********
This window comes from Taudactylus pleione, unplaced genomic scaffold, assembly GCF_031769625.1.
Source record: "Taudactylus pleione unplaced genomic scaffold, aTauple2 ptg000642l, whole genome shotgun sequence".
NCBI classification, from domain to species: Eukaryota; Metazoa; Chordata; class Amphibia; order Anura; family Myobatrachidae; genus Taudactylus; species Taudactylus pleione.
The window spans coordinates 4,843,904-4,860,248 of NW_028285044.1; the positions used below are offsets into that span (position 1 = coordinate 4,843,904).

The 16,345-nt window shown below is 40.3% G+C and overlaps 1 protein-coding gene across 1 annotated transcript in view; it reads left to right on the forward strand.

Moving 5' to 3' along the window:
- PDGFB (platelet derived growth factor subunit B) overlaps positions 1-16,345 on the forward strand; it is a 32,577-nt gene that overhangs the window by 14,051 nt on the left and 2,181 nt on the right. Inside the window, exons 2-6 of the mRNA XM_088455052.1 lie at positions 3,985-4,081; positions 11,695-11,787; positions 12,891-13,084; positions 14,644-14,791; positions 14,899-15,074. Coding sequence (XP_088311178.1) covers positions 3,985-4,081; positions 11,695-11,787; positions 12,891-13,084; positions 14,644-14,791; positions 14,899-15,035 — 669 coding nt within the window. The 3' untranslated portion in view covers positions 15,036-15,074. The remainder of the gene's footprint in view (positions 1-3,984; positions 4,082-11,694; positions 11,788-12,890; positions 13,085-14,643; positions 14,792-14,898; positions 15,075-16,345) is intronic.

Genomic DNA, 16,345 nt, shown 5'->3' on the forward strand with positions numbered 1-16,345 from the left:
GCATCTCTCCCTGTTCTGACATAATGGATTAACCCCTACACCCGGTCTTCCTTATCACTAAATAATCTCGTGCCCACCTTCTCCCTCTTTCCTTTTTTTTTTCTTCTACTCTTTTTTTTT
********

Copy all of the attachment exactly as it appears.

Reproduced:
This window comes from Taudactylus pleione, unplaced genomic scaffold, assembly GCF_031769625.1.
Source record: "Taudactylus pleione unplaced genomic scaffold, aTauple2 ptg000642l, whole genome shotgun sequence".
NCBI classification, from domain to species: Eukaryota; Metazoa; Chordata; class Amphibia; order Anura; family Myobatrachidae; genus Taudactylus; species Taudactylus pleione.
The window spans coordinates 4,843,904-4,860,248 of NW_028285044.1; the positions used below are offsets into that span (position 1 = coordinate 4,843,904).

The 16,345-nt window shown below is 40.3% G+C and overlaps 1 protein-coding gene across 1 annotated transcript in view; it reads left to right on the forward strand.

Moving 5' to 3' along the window:
- PDGFB (platelet derived growth factor subunit B) overlaps positions 1-16,345 on the forward strand; it is a 32,577-nt gene that overhangs the window by 14,051 nt on the left and 2,181 nt on the right. Inside the window, exons 2-6 of the mRNA XM_088455052.1 lie at positions 3,985-4,081; positions 11,695-11,787; positions 12,891-13,084; positions 14,644-14,791; positions 14,899-15,074. Coding sequence (XP_088311178.1) covers positions 3,985-4,081; positions 11,695-11,787; positions 12,891-13,084; positions 14,644-14,791; positions 14,899-15,035 — 669 coding nt within the window. The 3' untranslated portion in view covers positions 15,036-15,074. The remainder of the gene's footprint in view (positions 1-3,984; positions 4,082-11,694; positions 11,788-12,890; positions 13,085-14,643; positions 14,792-14,898; positions 15,075-16,345) is intronic.

Genomic DNA, 16,345 nt, shown 5'->3' on the forward strand with positions numbered 1-16,345 from the left:
GCATCTCTCCCTGTTCTGACATAATGGATTAACCCCTACACCCGGTCTTCCTTATCACTAAATAATCTCGTGCCCACCTTCTCCCTCTTTCCTTTTTTTTTTCTTCTACTCTTTTTTTTT